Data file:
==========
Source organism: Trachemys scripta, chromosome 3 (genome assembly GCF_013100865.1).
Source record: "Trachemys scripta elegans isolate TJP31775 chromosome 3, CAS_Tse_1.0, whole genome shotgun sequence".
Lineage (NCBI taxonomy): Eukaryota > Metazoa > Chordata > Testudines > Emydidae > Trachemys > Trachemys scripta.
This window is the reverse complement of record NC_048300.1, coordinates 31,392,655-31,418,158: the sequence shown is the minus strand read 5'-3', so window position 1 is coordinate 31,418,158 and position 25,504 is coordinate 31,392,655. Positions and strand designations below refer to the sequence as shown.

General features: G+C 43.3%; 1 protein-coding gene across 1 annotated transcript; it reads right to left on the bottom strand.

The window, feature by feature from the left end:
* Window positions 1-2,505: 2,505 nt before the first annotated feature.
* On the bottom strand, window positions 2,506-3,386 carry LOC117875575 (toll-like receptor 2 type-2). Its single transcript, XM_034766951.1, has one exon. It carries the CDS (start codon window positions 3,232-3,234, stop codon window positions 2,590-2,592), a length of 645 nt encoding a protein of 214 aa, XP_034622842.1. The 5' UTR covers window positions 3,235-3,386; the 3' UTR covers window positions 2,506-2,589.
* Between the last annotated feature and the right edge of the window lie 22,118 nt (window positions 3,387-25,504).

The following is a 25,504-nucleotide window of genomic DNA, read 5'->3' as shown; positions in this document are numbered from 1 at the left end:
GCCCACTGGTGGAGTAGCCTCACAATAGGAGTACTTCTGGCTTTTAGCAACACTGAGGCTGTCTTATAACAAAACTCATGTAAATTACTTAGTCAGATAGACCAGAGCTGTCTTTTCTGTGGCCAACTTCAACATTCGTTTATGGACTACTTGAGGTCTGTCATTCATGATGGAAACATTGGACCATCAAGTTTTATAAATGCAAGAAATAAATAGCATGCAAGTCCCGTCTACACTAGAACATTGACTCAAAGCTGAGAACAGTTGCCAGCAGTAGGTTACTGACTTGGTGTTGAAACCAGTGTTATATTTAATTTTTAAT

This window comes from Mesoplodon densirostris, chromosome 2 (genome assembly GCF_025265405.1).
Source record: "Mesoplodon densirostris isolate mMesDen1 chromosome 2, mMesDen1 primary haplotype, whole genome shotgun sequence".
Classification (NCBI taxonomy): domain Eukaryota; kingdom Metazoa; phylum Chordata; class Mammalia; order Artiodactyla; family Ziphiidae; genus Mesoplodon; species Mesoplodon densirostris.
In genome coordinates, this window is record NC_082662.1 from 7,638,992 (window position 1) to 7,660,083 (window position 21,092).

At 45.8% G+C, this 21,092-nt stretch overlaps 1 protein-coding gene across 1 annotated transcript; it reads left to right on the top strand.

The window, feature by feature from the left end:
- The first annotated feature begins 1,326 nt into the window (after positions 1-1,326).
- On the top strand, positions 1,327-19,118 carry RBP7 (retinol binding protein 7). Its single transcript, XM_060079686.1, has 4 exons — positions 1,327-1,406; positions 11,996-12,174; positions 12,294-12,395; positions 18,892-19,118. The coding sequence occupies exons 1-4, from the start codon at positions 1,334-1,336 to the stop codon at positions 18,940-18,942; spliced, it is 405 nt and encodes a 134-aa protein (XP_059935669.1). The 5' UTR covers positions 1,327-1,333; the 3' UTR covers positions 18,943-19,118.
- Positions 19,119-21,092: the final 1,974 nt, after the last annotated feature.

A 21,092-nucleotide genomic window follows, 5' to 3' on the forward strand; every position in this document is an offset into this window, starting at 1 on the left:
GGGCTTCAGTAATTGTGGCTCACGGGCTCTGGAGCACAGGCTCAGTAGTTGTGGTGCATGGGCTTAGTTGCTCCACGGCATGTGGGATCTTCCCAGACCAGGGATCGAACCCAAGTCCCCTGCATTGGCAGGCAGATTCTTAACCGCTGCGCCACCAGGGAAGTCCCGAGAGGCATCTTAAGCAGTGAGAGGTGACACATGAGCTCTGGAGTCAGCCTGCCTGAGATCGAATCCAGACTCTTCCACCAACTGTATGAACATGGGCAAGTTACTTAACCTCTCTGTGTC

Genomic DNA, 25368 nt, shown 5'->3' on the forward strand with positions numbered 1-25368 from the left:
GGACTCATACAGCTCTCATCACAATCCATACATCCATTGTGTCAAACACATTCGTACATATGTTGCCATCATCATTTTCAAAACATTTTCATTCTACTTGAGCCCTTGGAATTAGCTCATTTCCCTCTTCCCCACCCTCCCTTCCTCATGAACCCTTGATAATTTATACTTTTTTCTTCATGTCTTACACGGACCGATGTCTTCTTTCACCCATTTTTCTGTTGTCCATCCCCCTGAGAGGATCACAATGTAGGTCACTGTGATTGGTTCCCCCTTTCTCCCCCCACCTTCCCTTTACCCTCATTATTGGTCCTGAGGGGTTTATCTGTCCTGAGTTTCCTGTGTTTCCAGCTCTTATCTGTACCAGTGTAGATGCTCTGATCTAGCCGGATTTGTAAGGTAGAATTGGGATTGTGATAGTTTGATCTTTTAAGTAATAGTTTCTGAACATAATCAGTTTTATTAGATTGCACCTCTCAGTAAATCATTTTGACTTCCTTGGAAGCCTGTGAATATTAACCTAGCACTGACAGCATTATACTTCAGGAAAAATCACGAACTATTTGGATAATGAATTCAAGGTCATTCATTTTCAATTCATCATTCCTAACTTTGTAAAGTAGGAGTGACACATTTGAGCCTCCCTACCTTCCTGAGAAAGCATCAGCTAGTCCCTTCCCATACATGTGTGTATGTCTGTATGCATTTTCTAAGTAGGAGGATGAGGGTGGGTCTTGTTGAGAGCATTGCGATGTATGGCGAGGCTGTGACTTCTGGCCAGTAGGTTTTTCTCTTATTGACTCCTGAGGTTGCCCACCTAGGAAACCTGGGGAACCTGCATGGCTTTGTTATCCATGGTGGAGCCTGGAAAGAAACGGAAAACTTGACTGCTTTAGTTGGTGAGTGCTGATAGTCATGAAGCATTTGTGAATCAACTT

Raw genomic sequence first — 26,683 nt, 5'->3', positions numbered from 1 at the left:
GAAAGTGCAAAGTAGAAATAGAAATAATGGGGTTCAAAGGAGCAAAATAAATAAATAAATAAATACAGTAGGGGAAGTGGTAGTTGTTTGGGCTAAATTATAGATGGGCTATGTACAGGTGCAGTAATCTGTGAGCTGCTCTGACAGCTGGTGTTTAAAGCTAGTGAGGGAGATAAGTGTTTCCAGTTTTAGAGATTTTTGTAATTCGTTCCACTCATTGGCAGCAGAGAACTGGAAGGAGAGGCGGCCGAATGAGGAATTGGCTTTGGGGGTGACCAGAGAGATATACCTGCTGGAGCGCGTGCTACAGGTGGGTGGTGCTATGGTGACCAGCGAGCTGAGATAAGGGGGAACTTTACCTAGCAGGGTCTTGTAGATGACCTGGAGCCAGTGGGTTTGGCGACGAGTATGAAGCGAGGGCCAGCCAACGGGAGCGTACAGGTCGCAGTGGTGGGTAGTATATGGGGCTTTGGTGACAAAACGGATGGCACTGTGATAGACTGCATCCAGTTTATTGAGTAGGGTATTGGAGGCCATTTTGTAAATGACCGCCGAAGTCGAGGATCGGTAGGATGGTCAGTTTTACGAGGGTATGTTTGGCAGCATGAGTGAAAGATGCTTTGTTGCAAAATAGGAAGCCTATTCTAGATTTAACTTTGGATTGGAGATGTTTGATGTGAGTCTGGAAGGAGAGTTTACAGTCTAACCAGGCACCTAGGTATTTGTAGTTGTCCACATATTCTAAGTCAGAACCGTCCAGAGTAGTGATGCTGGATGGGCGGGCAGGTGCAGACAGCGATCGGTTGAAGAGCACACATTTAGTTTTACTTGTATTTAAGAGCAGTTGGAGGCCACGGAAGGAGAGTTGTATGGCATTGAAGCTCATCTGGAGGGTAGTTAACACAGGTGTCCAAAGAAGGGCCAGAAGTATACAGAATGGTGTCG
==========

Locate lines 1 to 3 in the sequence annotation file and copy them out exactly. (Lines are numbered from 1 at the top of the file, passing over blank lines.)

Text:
Source organism: Trachemys scripta, chromosome 3 (genome assembly GCF_013100865.1).
Source record: "Trachemys scripta elegans isolate TJP31775 chromosome 3, CAS_Tse_1.0, whole genome shotgun sequence".
Lineage (NCBI taxonomy): Eukaryota > Metazoa > Chordata > Testudines > Emydidae > Trachemys > Trachemys scripta.